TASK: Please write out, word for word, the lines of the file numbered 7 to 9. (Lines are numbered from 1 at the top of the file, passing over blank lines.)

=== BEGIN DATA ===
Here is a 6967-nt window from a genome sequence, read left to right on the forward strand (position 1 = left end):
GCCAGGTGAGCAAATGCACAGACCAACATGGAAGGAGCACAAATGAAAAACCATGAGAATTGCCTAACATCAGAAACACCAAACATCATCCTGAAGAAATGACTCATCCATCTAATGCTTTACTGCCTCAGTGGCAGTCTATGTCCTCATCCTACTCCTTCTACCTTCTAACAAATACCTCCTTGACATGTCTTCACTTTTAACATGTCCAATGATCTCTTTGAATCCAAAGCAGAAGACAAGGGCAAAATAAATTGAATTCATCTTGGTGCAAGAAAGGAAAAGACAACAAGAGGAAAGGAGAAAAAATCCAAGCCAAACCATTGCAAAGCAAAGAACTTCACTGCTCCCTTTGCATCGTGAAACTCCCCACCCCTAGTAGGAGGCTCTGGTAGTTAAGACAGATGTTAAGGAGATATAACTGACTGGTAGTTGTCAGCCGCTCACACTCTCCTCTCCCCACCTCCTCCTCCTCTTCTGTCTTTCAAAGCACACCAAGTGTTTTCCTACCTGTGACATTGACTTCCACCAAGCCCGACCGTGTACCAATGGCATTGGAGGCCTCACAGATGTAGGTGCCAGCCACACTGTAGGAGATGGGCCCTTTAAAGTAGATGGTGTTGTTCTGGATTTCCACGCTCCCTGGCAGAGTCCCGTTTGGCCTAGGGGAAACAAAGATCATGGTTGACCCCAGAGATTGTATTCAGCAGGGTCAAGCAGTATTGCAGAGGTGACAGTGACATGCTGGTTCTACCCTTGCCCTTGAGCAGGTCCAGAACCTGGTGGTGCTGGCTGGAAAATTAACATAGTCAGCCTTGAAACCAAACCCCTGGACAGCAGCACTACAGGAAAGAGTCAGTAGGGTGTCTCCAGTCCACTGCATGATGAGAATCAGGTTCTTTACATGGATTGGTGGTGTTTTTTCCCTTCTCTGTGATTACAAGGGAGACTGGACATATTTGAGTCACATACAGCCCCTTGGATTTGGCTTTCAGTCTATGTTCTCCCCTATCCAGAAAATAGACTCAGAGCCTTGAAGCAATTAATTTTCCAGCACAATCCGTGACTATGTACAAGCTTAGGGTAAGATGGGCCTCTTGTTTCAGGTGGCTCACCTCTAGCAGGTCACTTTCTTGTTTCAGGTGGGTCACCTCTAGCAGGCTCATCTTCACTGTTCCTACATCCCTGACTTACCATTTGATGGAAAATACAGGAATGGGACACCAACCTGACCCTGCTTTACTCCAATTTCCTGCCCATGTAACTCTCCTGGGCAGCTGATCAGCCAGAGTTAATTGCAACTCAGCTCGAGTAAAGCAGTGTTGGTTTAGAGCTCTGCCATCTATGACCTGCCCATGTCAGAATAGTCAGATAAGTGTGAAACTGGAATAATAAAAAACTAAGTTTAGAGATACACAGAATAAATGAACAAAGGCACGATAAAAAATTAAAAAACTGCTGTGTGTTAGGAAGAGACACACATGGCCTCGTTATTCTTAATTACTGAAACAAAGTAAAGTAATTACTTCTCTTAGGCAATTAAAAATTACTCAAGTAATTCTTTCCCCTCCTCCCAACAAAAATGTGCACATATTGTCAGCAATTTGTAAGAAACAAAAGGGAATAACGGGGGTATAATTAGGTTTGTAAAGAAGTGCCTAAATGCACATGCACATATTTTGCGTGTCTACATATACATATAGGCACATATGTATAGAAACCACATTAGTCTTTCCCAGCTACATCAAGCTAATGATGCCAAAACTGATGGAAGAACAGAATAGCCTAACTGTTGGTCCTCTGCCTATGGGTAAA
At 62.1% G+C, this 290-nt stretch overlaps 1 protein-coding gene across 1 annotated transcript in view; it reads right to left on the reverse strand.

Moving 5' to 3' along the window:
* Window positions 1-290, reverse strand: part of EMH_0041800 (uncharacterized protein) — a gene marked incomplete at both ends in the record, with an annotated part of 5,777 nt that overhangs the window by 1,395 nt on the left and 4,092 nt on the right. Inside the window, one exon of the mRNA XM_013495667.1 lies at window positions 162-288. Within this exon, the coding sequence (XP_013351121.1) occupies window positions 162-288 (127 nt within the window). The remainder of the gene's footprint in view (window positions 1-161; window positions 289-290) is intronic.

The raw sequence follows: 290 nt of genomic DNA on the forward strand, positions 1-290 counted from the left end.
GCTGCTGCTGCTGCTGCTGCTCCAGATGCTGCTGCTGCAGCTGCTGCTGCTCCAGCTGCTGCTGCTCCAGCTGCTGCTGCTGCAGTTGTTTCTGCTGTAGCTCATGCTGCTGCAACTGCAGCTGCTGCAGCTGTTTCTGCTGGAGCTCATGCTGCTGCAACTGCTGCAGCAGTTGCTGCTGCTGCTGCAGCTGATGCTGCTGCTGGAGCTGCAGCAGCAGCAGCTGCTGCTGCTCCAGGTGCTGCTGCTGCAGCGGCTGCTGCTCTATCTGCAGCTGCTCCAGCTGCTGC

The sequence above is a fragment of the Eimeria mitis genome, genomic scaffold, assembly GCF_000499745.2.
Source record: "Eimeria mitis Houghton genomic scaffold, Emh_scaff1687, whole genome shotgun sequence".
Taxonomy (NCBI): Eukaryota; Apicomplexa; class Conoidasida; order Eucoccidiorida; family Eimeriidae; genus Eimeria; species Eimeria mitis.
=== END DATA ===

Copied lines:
GCTGCTGCTGCTGCTGCTGCTCCAGATGCTGCTGCTGCAGCTGCTGCTGCTCCAGCTGCTGCTGCTCCAGCTGCTGCTGCTGCAGTTGTTTCTGCTGTAGCTCATGCTGCTGCAACTGCAGCTGCTGCAGCTGTTTCTGCTGGAGCTCATGCTGCTGCAACTGCTGCAGCAGTTGCTGCTGCTGCTGCAGCTGATGCTGCTGCTGGAGCTGCAGCAGCAGCAGCTGCTGCTGCTCCAGGTGCTGCTGCTGCAGCGGCTGCTGCTCTATCTGCAGCTGCTCCAGCTGCTGC

The sequence above is a fragment of the Eimeria mitis genome, genomic scaffold, assembly GCF_000499745.2.
Source record: "Eimeria mitis Houghton genomic scaffold, Emh_scaff1687, whole genome shotgun sequence".